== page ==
Origin of The Scottish Deerhound



The exact origin of The Scottish Deerhound is shrouded in the mists of antiquity.

A large, strong and morebrave hearted dog doesn’t exist.  In thechurchyard of Meigle,

Perthshire, are sculptured stones showing several dogs of this breed. The date of which is

considered to have been prior to the introduction of Christianity.


As the name implies the Deerhound was bred in olden days for the purposes of deer hunting

before rifles were known or any species of firearmsdreamt of. The stag had to be fairly followed

and overtaken by superior swiftness, ceased and overpowered by superior force.

It is evident that dogs of no ordinary kind could accomplish this and therefore, no surprise to

find out that the Highland Deer-Hounds were superior to every other known breed for the combination they exhibited of speed, endurance, courage and power.


In England the breed appears to have been greatly encouraged.  In Anglo-Saxson times

a Nobleman never went out unaccompanied by his hawk and some of these dogs.

So highly were they esteemed that by the Forest Laws of King Canute it was ordered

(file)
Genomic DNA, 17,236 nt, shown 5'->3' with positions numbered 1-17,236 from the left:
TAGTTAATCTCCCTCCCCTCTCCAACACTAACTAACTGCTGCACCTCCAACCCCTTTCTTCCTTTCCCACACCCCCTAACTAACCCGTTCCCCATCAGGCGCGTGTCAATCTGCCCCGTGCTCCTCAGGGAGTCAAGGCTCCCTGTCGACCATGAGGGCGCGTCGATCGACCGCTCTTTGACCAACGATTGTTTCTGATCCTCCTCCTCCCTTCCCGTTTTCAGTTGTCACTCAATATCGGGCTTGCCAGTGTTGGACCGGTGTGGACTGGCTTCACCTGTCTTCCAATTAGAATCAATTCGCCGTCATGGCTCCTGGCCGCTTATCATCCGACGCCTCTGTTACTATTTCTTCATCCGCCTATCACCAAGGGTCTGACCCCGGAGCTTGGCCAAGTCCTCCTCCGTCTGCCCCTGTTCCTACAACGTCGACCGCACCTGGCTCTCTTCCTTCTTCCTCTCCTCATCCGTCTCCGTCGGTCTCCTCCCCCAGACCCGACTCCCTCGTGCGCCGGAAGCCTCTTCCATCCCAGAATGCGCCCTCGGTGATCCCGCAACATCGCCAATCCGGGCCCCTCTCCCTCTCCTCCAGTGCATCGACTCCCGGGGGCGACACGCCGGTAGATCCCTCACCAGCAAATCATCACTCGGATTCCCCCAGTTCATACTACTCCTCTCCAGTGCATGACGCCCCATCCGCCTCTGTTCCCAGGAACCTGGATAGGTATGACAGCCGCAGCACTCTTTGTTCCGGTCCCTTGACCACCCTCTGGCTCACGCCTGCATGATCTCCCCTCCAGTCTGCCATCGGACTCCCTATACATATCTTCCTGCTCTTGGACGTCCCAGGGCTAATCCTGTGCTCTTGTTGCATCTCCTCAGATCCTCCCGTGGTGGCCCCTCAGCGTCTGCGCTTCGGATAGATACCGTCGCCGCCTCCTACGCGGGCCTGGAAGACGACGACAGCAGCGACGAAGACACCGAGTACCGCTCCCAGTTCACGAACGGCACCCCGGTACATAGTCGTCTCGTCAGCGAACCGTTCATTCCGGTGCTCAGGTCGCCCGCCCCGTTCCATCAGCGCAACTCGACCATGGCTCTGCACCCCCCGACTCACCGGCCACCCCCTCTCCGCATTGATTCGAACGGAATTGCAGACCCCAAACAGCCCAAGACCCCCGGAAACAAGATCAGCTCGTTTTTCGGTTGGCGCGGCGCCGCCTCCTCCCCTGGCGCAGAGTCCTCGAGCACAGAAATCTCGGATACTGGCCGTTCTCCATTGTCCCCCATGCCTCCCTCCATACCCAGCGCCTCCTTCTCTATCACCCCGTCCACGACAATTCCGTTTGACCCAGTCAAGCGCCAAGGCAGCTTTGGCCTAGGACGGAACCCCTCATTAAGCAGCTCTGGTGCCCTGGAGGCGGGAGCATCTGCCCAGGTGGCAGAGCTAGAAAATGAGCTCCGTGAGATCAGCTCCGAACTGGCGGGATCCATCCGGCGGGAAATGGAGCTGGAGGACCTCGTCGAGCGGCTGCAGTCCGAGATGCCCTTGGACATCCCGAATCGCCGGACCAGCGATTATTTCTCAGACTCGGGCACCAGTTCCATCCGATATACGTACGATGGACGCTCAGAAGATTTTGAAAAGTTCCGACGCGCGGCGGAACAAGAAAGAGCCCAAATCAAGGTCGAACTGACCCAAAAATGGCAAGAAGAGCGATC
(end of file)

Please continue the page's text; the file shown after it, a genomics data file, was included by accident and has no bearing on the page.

that no person under the rank of a Gentleman should keep one, in fact, in Scotland no-one

under the ranking of Earl could own one, and if three or more were owned then

the death sentence could never be passed on a person of that peerage.

This law has never been repealed to this day.


The Highland Chieftains prized and cared for their dogs with great zeal.

In The Buik of Chronicles it is written how the theft of King Crathlint’s favourite hound

precipitated a battle in which 100 Picts and 60 Scots perished.

The first Deerhounds were taken to North America in the 1800s andrecords show

that General Custer, in his campaigns in the West, owned and hunted three Deerhounds.

The first Deerhound registered with the American Kennel Club was in 1866.


The Scottish Deerhound, one of the most majestic of dogs, truly the Royal Dog of Scotland,

is one which generates great pride of possession and engenders an everlasting love and affection.


In describing the Deerhound the following translation from the Celtic

shows the ancient ideas regarding his personal requisites


“An eye of sloe, with ear not low,

With horses breast, with depth of chest,

With breadth of loin and curve in groin,

And nape set far behind the head;

Such were the dogs that Fingal bred.”


The Deerhound Gallery is the result of the enthusiasm of one of life’s more likeable pilgrims

and is dedicated to the many years of joy and happiness gained from owning and breeding Deerhounds and being part of the Scottish Deerhound Fraternity.


It is with great pleasure, therefore, that we present images, text, sculpture and records

of one of God’s truly magnificent creatures.